gibsondesign at msn.com
Thu Mar 17 20:51:10 PDT 2016
Lately in Port Townsend I've been encountering amphibians- you know, those vertebrate animals that live part time in water, part time on land (or at least many do). As a group they had some tough times way back in various geologic periods, with big environmental changes, like drier times, when their herpetological associates, the reptiles really took off. Of course some reptiles eventually turned into birds, which is why Tweeters was invented.
Meanwhile, here in Port Townsend, amphibians are still amphibians. I've already posted about moving to the Frog Neighborhood of Port Townsend - in fact the Chorus frogs are tuning up right now, even though it's kinda coldish out.
Some amphibians can take some real chills. I've seen Long-toed Salamanders in snow-melt ponds up in the subalpine zone - little tarns, surrounded by snow banks. I can't imagine breeding in 36 degree, or whatever ,water. The Long-toed Salamander is found from up high, down to sea-level. I just found one out at Cape George, as I cleaned up some old rotten wood on a landscape job- this kind of salamander spends most of it's life underground, or under something. It's a pretty little thing.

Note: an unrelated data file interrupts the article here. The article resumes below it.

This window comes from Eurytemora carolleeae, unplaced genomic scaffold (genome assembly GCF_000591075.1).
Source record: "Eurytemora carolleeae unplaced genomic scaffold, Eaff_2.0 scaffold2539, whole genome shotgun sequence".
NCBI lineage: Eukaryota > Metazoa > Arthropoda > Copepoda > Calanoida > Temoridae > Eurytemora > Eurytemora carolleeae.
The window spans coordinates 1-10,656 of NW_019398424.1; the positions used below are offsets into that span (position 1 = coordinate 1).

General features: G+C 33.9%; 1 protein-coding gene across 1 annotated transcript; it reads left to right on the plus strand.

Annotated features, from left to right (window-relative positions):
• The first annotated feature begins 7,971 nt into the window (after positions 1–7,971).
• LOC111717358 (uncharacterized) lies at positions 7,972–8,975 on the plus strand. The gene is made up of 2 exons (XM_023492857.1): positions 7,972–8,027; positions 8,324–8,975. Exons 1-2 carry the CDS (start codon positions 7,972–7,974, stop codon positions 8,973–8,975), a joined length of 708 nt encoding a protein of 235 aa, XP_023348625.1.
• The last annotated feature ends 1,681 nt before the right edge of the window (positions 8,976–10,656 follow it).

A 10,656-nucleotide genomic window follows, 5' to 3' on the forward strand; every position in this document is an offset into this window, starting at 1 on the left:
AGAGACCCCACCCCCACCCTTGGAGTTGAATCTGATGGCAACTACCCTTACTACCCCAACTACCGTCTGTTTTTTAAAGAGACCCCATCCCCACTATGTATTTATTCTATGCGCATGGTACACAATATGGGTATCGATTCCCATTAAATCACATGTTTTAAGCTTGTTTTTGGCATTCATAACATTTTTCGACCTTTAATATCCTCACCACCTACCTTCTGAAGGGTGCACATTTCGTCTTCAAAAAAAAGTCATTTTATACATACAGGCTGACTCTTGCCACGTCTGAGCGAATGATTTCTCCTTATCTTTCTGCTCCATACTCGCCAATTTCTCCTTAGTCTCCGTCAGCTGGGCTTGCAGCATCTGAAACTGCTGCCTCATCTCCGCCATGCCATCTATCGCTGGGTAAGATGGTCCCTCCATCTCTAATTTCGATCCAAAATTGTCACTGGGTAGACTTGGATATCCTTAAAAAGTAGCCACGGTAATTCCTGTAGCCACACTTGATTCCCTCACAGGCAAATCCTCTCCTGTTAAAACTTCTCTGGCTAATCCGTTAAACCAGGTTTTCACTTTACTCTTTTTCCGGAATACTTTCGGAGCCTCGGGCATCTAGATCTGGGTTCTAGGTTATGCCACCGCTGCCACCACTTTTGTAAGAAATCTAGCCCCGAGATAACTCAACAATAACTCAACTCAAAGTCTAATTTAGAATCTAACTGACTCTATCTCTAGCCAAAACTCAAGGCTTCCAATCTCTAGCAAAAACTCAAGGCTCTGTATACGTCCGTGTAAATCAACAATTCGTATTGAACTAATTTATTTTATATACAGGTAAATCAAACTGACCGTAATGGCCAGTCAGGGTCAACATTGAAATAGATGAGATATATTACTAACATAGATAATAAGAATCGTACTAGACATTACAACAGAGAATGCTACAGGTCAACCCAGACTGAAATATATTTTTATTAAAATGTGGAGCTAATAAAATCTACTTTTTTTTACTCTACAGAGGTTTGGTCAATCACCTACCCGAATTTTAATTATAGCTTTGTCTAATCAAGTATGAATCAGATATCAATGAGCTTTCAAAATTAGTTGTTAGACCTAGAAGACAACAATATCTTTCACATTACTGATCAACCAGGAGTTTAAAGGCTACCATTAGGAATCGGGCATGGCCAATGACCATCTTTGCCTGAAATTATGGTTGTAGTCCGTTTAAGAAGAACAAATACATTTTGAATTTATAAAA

Last amphibian of the week I found today - just outside the entry to the Port Townsend Dump is a little alder swamp, the clear coffee-colored water up high. I was looking for a particular water creature, which I didn't find, but I did find a Rough-skinned Newt, another salamander, in the water. This is the time when they all head to a pond or lake to breed, sometimes very abundantly. The newt is a pretty creature too, in my opinion - chocolate brown above, bright orange below. Good looking, but don't eat one - they have some pretty toxic skin secretions - you don't wanna croak.
Always nice to see a amphibian!
Jeff GibsonPort Townsend Wa
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